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Pittsburgh Steelers Still Finding Their Way Defensively - Anatomy Of A Poorly Defended Play

Rather than doing my usual bullet point style posts for the review of the Steelers defensive performance against Detroit on Sunday, I thought I'd instead break down a few plays in individual posts. I wanted to start with a play in the 1st quarter that eventually led to a Lions field goal.

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Here in frame one, we see the Steelers defense before the snap. I've boxed Ryan Clark to show that he will be shading towards his left side when the ball is snapped. More on this in a bit. Notice also how closely bunched Timmons and Farrior are in the middle.

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In this frame, I've highlighted the relevant players in the upcoming play. You have Kevin Smith in the backfield, who will be involved in play-action. He then goes to the line of scrimmage to make himself available for a pass. As you'll see, he takes both Farrior and Timmons with him. This ultimately leaves LaMarr Woodley responsible for defending the Jerome Felton, Detroit's fullback who will be ducking in to the line of scrimmage then sneakily heading to the seam.

More after the jump.

Now, I highlighted the Lions tight end over there to show that Woodley ultimately didn't need to worry abut him in pass coverage. Woodley looks like he's blitzing, but then drops back in coverage. Problem is, there's nobody for him to really guard due to the Lions tight end on that side staying at home to pass protect.

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Here we see Smith freeze Farrior and Timmons (just barely out of the picture, but both shading his way) as Culpepper looks over the middle.

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Culpepper then freezes Woodley with his eyes. Woodley's now looking that way and is abut to miss his assignment in the seam. He'll react, but it will be a split second too late.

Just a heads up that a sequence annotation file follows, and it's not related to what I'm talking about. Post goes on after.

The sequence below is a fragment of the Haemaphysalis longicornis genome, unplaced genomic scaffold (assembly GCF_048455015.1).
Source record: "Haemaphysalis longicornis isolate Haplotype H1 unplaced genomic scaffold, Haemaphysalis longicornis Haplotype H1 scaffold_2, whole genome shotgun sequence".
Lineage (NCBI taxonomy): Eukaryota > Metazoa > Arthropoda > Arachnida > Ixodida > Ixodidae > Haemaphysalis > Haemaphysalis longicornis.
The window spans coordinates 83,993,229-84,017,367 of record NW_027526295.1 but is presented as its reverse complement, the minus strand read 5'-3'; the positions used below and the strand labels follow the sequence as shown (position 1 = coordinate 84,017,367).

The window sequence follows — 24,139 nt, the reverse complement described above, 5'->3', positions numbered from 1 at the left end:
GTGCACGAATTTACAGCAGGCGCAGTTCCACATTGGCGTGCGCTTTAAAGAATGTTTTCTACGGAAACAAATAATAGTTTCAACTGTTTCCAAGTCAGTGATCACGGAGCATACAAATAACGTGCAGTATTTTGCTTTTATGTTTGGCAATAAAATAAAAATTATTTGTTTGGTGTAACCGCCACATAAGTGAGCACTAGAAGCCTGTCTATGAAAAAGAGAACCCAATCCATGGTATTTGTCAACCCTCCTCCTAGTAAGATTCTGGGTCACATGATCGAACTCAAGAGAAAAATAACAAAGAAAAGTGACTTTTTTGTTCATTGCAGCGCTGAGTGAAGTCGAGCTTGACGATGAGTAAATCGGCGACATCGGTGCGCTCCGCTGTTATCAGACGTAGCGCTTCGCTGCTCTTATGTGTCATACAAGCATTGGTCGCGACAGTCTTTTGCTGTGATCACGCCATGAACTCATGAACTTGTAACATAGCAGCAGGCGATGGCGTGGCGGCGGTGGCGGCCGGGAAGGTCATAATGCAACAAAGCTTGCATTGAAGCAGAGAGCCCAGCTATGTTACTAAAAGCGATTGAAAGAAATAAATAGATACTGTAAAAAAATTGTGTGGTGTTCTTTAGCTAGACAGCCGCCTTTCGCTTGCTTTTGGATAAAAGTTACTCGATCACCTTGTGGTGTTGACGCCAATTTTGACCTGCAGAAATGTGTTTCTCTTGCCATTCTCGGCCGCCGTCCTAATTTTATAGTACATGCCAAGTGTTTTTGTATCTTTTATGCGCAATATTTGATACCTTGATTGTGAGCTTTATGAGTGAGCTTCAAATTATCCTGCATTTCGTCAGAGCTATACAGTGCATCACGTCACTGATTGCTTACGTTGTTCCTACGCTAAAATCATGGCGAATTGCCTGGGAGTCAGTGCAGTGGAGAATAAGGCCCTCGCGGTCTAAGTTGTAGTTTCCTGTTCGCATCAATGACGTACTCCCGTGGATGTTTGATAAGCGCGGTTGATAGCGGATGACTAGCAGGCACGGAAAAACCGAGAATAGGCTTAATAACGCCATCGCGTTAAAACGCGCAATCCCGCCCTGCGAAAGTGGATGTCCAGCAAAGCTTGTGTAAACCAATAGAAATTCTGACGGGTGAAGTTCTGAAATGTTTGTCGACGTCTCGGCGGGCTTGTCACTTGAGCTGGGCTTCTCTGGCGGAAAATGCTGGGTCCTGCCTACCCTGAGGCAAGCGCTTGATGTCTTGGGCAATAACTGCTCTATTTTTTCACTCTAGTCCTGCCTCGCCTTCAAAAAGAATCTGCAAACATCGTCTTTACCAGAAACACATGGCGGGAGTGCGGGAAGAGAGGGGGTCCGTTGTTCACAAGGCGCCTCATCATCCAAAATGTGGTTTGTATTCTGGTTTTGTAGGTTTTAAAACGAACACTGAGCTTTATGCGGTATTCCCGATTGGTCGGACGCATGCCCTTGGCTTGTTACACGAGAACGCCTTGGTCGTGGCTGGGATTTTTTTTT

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Woodley, Farrior and Timmons are all within five yards of Felton, but none are close of enough to make a play. A nice delivery by Culpepper gets the ball to him in the seam before Pittsburgh can react. Notice how Farrior and Timmons were both committed to the lone Detroit back who's serving as a perfect decoy. With Woodley out of position, they're in business. Now, if you go back to that first frame where I highlighted Clark - I did so because I though that Woodley should have been aware that he had safety help on his side where there was only one Lions wide receiver to begin with. Because the tight end didn't release, there was nobody really for Woodley to be concerned with out in the left flat where he began shading to at the outset of the play. There was one other troubling aspect of this play that I've not pictured. And that's that there was ZERO safety help over the middle of the field until Felton had rumbled all the way down inside the Pittsburgh 10. How does that happen?

Anyway, here's one example of Pittsburgh simply being outschemed and executed. It's a game of inches though. Remember that always. It's also worth noting that perfect offense always beats even the most perfect defense. We're not talking about getting smashed at the point of attack here. We're talking about a defense that is just a half step behind what's unfolding in front of them.

Finally, though it probably is overly simplistic to say that things will be better when Polamalu returns, it's apparent that the defense could benefit from his innate ability to sniff out plays before they unfold. I also think that his return will allow Dick LeBeau to unleash Woodley a bit more and ask him to do a little bit less in pass coverage - an area of the game where I think he's still got plenty to learn.